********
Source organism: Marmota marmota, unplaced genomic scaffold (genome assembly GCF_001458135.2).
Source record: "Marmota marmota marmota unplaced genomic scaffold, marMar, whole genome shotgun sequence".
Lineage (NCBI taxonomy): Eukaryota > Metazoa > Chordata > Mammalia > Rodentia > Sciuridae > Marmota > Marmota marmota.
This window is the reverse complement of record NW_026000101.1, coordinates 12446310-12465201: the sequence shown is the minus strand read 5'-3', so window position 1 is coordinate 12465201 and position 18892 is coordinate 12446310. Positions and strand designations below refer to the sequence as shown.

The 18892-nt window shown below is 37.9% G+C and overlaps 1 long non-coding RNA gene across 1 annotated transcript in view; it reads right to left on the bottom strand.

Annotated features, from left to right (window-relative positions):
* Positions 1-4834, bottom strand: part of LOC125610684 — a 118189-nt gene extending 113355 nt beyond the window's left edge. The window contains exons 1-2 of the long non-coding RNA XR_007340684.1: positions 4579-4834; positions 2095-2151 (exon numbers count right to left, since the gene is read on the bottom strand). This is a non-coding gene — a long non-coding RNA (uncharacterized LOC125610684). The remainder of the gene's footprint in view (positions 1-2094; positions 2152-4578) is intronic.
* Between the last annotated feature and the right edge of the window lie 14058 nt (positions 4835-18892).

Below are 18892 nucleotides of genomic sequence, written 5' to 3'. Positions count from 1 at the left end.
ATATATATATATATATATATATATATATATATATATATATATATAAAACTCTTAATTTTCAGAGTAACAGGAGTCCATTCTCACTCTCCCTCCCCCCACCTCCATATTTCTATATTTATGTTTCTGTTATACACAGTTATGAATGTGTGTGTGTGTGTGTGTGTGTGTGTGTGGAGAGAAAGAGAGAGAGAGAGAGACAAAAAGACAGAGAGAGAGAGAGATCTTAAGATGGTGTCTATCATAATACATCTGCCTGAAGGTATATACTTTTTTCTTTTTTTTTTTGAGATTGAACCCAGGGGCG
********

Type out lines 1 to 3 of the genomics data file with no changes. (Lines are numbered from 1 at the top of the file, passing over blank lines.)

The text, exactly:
Source organism: Marmota marmota, unplaced genomic scaffold (genome assembly GCF_001458135.2).
Source record: "Marmota marmota marmota unplaced genomic scaffold, marMar, whole genome shotgun sequence".
Lineage (NCBI taxonomy): Eukaryota > Metazoa > Chordata > Mammalia > Rodentia > Sciuridae > Marmota > Marmota marmota.